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Phase-specific developmental and reproductive strategies in the desert locust

Published online by Cambridge University Press:  01 July 2008

K. Maeno
Affiliation:
Laboratory of Insect Life Cycles and Physiology, National Institute of Agrobiological Sciences at Ohwashi, Tsukuba, Ibaraki 305-8634, Japan Graduate School of Science and Technology, Kobe University, Kobe, Hyogo 657-8501, Japan
S. Tanaka
Affiliation:
Laboratory of Insect Life Cycles and Physiology, National Institute of Agrobiological Sciences at Ohwashi, Tsukuba, Ibaraki 305-8634, Japan
Corresponding
E-mail address:

Abstract

Locusts modify developmental and reproductive traits over successive generations depending on the population density. A trade-off between developmental rate and body size and between progeny size and number is often observed in organisms. In this study, we present evidence that this rule is evaded by desert locusts, Schistocerca gregaria Forskål, which often undergo outbreaks. Under isolated conditions, large hatchlings, typical of the gregarious forms, grow faster but emerge as larger adults than do small hatchlings typical of the solitarious forms, except for some individuals of the latter group that undergo extra molting. Under crowded conditions, large and small hatchlings grow at a similar rate, but the former become larger adults than the latter. Small hatchlings show a trade-off between development time and body size at maturation, but this constraint is avoided by large hatchlings. Phase-specific, as well as body size–dependent, differences are also detected in reproductive performance. As adult body size increases, females of a solitarious line produce more but slightly smaller eggs, whereas those of a gregarious line produce more and larger eggs. Total egg mass per pod is larger in gregarious forms than in solitarious forms. A trade-off between egg size and number is shown by a solitarious line but not by a gregarious line that produces relatively large eggs with similar numbers of eggs per pod. These results suggest that phase transformation involves not just a shift of resource allocation but also an enhanced capability expressed in response to crowding.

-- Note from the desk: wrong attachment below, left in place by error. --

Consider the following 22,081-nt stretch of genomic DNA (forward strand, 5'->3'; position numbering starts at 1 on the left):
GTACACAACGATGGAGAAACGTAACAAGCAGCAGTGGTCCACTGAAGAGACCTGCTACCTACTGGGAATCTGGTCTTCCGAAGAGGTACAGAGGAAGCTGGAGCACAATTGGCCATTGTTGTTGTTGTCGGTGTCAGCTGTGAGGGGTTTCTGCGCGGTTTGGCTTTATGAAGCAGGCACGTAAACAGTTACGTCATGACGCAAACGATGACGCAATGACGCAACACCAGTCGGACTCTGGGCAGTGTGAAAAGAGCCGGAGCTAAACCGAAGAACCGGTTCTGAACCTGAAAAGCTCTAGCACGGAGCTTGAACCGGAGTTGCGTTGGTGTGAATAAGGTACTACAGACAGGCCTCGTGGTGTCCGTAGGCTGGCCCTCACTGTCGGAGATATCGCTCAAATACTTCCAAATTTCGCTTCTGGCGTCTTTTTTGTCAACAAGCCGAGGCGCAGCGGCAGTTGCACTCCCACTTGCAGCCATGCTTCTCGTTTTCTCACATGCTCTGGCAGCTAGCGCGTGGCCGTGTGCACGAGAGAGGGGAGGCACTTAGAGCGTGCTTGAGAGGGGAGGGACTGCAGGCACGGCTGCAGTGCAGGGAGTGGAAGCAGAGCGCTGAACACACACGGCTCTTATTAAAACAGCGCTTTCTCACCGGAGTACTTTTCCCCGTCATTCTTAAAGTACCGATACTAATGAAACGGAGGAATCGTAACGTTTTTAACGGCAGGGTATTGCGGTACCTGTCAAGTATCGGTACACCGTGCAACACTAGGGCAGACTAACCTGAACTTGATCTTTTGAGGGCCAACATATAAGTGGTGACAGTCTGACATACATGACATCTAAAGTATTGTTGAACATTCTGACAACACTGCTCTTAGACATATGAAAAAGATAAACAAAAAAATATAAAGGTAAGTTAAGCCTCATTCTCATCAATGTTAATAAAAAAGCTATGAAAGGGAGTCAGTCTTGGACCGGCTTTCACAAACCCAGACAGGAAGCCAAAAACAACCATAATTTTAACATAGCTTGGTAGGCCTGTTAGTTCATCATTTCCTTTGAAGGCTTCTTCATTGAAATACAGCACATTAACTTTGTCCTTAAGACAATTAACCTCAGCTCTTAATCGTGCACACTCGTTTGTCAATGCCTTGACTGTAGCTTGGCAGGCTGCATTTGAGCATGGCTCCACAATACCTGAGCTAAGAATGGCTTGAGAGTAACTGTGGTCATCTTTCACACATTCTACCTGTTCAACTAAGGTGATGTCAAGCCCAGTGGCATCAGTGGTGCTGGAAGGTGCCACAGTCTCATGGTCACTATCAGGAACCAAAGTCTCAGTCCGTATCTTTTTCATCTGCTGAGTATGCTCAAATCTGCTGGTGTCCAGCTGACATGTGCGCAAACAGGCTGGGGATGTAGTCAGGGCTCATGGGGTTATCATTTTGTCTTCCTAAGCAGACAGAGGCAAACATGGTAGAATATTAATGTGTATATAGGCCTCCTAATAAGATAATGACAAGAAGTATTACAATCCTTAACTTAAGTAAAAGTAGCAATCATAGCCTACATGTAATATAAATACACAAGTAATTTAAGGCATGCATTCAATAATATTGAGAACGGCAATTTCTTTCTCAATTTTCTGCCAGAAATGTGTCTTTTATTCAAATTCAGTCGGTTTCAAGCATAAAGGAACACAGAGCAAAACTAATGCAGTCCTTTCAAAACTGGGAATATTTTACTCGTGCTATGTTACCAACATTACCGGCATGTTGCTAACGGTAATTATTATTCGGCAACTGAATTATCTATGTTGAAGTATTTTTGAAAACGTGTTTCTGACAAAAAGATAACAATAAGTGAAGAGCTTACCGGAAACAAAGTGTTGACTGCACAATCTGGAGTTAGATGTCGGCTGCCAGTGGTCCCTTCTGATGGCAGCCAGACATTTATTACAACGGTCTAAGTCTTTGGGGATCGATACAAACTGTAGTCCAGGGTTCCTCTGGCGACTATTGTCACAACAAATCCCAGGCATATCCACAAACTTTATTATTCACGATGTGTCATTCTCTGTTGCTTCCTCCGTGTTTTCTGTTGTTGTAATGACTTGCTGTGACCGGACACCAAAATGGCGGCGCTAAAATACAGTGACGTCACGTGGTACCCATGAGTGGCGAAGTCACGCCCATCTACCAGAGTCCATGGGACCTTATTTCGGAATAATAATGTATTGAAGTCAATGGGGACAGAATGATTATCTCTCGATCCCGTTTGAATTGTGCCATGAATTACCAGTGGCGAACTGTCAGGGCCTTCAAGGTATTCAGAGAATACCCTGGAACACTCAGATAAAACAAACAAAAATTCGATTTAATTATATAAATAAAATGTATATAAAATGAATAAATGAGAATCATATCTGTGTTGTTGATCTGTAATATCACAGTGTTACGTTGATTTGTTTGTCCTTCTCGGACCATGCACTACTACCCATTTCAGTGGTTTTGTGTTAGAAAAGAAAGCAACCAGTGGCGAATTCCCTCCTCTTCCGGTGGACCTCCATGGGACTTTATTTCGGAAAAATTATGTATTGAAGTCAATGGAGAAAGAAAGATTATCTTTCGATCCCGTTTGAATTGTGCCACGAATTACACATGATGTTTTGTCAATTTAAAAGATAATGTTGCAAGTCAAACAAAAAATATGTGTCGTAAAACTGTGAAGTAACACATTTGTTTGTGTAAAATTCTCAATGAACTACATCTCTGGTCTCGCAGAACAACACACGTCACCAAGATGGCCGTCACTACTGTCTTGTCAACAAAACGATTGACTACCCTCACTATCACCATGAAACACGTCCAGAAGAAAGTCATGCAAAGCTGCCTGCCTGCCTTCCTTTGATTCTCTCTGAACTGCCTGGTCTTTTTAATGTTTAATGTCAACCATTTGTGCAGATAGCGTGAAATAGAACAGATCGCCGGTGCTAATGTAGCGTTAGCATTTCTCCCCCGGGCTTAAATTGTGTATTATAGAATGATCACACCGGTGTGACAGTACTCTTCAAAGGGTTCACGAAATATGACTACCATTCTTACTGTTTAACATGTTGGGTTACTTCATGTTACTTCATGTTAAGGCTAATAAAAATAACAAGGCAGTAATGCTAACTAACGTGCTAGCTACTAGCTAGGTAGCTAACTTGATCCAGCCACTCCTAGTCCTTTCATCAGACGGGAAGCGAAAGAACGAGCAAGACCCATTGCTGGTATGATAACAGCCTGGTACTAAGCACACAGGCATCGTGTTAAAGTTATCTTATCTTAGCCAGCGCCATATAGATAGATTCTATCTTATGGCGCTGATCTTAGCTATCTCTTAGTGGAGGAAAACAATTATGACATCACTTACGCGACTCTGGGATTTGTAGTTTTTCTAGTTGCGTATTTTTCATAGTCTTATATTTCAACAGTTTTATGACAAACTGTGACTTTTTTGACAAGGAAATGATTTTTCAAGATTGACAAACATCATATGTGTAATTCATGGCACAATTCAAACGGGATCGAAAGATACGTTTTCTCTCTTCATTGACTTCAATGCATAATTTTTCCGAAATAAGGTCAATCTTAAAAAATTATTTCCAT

Type
Research Paper
Copyright
Copyright © 2008 Cambridge University Press

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